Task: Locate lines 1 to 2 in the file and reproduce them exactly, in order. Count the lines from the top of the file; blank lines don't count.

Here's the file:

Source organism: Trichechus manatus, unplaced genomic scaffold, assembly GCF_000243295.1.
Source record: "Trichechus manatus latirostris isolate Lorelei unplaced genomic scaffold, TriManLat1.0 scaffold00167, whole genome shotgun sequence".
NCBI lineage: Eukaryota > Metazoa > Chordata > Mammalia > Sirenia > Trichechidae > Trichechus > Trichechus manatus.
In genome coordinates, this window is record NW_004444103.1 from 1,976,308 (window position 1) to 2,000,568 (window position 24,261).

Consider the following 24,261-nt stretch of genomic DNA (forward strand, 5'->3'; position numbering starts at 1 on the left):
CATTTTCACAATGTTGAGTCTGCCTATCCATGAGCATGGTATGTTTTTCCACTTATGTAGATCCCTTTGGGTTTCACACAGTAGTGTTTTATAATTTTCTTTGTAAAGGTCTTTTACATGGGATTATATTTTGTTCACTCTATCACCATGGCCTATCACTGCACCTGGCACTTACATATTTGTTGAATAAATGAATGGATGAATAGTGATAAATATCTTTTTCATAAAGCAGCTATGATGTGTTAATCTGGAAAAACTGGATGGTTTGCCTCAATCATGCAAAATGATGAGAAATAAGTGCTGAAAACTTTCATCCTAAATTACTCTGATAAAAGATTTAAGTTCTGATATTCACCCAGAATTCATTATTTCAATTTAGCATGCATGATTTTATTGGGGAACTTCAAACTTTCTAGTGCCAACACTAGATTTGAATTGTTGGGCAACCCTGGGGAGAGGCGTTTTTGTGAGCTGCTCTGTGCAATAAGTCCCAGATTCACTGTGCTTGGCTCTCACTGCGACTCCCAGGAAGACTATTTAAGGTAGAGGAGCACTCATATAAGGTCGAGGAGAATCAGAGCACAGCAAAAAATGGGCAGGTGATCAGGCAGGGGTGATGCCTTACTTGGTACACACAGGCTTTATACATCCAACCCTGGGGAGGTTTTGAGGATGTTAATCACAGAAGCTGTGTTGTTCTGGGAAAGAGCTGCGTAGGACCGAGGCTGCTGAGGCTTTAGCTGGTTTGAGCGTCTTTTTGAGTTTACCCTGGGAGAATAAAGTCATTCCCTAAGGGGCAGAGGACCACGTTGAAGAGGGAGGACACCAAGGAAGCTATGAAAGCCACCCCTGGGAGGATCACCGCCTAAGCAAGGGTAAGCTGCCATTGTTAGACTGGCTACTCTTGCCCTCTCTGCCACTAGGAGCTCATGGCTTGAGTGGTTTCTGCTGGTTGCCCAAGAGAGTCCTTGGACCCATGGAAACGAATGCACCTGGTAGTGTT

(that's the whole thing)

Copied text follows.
Source organism: Trichechus manatus, unplaced genomic scaffold, assembly GCF_000243295.1.
Source record: "Trichechus manatus latirostris isolate Lorelei unplaced genomic scaffold, TriManLat1.0 scaffold00167, whole genome shotgun sequence".